Boundaries are for learning

Opportunity lies at the edge of systems. Real value creation happens at the edge of organizations. That’s also where we find learning opportunities. Understanding the role of boundaries in human systems can also give us ways to take advantage of them for learning, as Kathia Laszlo writes in Reflecting on Boundaries: Who is teaching and who is learning?

“The boundaries of a system are part of its structure. There are structures that are enabling and others that are limiting. There is a delicate balance between openness and safe space. Diversity is healthy, but with certain limits. As systems thinkers, observing and reflecting on the role of the boundaries is an important practice. We need to remember that social systems are human creations. We must recover our power as social systems designers in order to reconfigure those boundaries and enable new and more life-affirming interactions.”

For example communities of practice can be bridges between our work teams and our loose social networks. Perhaps the boundaries between each of these systems — teams, communities, networks —  can be used for learning opportunities as well.

Think of opportunities to open doors between the work space and the looser dialogue in communities of practice. Bringing in specific examples from the work space to the community is another opportunity for learning. Finding new metaphors and models in our social networks and discussing these within the context of our community of practice can foster innovation. Perhaps there are roles in communities of practice that can be used in your work teams. Maybe looser social network protocols will revitalize a community of practice. Think about where the boundaries are and their influence on learning.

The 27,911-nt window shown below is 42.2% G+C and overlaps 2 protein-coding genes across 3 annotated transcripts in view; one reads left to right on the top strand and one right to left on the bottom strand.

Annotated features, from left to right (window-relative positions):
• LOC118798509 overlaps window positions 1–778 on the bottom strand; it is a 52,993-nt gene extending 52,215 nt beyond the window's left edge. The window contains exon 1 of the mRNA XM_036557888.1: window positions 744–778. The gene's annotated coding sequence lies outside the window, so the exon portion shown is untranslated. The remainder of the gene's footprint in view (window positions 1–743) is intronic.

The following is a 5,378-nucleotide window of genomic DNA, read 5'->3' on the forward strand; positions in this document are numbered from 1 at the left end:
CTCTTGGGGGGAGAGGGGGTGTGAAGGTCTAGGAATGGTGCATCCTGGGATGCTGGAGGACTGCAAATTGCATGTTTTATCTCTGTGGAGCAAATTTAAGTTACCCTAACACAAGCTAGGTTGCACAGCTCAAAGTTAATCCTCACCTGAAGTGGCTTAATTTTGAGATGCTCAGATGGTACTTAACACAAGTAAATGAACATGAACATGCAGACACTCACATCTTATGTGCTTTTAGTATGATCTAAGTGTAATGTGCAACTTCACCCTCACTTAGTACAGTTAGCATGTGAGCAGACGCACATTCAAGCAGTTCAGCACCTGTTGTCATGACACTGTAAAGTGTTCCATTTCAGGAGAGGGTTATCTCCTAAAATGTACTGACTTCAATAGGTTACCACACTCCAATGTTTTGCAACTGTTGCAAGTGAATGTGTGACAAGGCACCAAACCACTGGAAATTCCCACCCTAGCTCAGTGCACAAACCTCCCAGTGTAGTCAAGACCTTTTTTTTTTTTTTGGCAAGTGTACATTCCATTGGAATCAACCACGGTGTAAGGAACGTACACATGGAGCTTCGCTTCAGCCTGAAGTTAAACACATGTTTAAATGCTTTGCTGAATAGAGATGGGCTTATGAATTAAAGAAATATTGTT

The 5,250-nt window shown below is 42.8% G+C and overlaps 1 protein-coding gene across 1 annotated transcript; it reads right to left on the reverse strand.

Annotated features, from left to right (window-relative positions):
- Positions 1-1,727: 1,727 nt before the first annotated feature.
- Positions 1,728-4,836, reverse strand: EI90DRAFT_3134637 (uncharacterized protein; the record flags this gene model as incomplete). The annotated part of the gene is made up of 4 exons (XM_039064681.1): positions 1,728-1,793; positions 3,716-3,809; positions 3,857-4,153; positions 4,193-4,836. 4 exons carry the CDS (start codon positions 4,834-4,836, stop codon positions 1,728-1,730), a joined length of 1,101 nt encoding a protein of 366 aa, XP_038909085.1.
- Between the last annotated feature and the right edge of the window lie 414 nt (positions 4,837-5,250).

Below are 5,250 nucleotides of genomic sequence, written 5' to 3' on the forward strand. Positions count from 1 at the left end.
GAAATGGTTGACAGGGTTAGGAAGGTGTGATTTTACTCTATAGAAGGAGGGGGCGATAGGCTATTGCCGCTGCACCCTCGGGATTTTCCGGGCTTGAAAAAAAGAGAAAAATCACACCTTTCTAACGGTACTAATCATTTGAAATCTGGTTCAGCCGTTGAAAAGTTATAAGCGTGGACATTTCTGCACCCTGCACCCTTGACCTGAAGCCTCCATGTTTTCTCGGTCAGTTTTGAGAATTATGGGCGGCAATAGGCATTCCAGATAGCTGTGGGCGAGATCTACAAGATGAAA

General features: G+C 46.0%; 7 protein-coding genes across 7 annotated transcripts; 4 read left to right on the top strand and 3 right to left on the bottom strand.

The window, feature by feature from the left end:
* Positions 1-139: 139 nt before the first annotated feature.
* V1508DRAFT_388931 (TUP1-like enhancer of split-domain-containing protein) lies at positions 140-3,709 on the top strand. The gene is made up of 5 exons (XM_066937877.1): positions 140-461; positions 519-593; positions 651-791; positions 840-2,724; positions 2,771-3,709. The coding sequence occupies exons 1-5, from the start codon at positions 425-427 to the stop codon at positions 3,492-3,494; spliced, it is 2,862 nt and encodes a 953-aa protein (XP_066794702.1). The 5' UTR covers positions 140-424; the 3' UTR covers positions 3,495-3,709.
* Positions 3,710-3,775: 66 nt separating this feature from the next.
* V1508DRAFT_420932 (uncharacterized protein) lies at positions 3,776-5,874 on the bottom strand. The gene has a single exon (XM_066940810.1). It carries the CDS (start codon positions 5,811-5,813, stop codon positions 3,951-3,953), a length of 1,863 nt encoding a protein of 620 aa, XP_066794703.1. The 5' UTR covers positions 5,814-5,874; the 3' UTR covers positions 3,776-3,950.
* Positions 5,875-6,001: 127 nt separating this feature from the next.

None of this is profound, but I think it’s helpful for community managers and facilitators: guide people to the boundaries to get new ideas to flow in and out. As Kathia writes:

“How can I facilitate the evolution of this organization or community?” is a question I frequently ask myself. And often I find that the answer to this question relies on my ability to expand the boundaries of the system so that we can move from either/or to both/and. If in the old system there where those who teach and those who learn, how can we create a culture in which everybody teaches and everybody learns? How can we move beyond acquiring knowledge to creating meaning? How can we collaborate rather than work against each other?

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